*Picture courtesy of Bad Stock Photo of the Week at Know HR.
Some of you may have seen this spirited debate on diversity at Focus.com. There seem to be several schools of thought:
- ‘I just want to hire the best candidate’ – People in this camp accuse diversity proponents of foisting less skilled employees on them in order to meet some meaningless quota.
- ‘Diversity isn’t just about race, religion or gender’ – People in this camp like to broaden the definition of diversity to include people who work and think differently, claiming that these differences inspire greater creativity and performance.
- ‘People who assume diversity means hiring less qualified people are the reason we need diversity legislation in the first place’ – People in this camp are stridently pro-diversity and insist that minorities aren’t asking for a handout, just a fair shot.
All of these have merit but are incomplete. There’s actually a 4th camp that I didn’t see represented in the debate, although I may have overlooked it: Companies that embrace diversity have higher performance.
It’s pretty easy to make a ‘common sense’ business case for diversity:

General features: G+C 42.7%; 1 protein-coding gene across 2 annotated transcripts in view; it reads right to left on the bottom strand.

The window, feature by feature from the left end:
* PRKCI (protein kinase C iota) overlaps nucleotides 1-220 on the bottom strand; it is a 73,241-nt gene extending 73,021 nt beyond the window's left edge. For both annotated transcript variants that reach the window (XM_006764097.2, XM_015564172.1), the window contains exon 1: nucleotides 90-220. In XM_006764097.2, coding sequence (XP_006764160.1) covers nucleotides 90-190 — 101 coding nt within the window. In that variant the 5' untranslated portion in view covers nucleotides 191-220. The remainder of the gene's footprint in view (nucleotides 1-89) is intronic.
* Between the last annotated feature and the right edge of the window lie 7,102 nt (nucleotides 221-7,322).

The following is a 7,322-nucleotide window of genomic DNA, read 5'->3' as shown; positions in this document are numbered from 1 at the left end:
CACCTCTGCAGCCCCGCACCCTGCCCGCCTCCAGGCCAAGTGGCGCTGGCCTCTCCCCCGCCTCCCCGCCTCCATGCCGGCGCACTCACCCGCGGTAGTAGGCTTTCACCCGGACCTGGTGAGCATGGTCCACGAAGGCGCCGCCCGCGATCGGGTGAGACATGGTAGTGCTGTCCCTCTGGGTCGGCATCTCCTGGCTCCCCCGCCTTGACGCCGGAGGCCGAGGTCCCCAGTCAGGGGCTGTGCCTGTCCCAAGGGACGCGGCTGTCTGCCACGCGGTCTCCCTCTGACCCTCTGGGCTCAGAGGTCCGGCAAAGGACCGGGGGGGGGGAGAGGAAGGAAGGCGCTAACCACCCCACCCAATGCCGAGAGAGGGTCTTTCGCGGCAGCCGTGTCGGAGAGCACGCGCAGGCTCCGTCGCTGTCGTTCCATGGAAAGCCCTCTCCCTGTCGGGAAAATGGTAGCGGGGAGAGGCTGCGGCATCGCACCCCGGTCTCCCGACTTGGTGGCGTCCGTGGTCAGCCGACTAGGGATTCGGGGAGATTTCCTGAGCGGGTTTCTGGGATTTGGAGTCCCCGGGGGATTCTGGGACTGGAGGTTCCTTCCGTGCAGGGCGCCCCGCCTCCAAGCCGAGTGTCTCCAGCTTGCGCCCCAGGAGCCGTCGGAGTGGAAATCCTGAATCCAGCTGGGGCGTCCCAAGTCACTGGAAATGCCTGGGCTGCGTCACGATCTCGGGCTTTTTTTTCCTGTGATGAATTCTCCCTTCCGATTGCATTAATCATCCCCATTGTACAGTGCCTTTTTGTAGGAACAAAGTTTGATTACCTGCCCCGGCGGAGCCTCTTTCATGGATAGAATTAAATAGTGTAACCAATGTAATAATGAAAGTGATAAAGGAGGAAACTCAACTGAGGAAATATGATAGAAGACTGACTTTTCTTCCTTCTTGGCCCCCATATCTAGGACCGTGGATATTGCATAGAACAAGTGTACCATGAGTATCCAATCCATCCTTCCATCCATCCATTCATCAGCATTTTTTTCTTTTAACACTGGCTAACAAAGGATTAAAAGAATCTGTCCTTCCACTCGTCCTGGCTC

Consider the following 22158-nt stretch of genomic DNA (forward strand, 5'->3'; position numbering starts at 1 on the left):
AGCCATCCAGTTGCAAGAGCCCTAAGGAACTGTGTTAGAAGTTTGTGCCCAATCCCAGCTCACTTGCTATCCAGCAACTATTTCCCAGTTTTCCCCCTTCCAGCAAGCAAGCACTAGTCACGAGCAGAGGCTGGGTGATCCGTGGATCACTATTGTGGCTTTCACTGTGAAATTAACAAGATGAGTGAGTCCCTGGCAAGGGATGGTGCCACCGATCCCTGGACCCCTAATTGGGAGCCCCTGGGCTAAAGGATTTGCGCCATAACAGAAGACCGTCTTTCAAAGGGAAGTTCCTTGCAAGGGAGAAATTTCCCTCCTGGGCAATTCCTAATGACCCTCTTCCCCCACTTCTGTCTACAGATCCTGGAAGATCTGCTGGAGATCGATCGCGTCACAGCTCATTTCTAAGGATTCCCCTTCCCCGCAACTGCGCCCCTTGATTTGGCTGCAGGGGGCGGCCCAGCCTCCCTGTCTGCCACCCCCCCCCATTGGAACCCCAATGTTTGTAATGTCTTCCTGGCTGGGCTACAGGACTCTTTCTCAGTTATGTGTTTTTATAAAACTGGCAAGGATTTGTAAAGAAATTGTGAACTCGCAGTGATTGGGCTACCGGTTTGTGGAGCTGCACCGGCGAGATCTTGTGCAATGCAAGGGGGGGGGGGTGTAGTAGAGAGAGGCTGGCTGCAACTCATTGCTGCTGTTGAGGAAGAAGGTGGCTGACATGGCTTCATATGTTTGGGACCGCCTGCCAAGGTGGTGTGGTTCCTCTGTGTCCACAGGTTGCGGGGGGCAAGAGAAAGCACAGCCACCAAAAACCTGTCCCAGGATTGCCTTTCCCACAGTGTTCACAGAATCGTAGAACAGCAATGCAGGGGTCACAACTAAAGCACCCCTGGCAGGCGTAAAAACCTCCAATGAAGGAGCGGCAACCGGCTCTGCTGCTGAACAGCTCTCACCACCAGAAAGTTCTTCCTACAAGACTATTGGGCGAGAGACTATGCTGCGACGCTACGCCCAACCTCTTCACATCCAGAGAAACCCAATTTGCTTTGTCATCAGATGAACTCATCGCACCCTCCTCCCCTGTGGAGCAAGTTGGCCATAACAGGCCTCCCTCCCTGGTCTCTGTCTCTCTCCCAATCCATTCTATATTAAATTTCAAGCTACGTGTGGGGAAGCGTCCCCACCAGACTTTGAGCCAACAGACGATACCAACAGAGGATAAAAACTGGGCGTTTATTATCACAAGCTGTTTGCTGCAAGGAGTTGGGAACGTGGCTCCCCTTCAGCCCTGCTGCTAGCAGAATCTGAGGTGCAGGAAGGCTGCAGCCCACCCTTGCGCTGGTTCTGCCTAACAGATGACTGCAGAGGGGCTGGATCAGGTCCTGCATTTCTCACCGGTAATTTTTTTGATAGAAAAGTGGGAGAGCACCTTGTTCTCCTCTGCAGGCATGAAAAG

- Your customers are diverse and the leadership strategy of the 50s may not help you relate to them or inspire them to buy your products.
- Competition is more fierce and new ideas are needed, wherever they come from.
- Teams have become more important in a business context, which means that managing diversity has become a critical business skill.
If you prefer hard numbers to common sense, a Cornell University study found that once diversity reaches a critical mass (20-25%) at the leadership level the company realizes higher performance.
Interestingly, below this critical mass diversity has a negative impact, possibly because until critical mass is reached everyone treats it like a quota and the company fails to value and leverage the unique contributions of the minority leaders.
So, to people who want to hire the “best” candidate I say, ‘Perhaps you haven’t reached critical mass yet.’ To people with a broader definition of diversity I say, ‘Yes, even wearing plaid or a nose ring can be considered diverse.’ And to people who think everyone should be given a fair chance based on their skills, I say, ‘Aw. I think so, too.’
And to companies who have truly embraced diversity and inclusion and are realizing the benefits that a diverse workforce and leadership team can bring I say, ‘Yeah, baby!’
And if you want to look at a compelling example of diversity in action, check out PepsiCo’s Diversity and Inclusion site.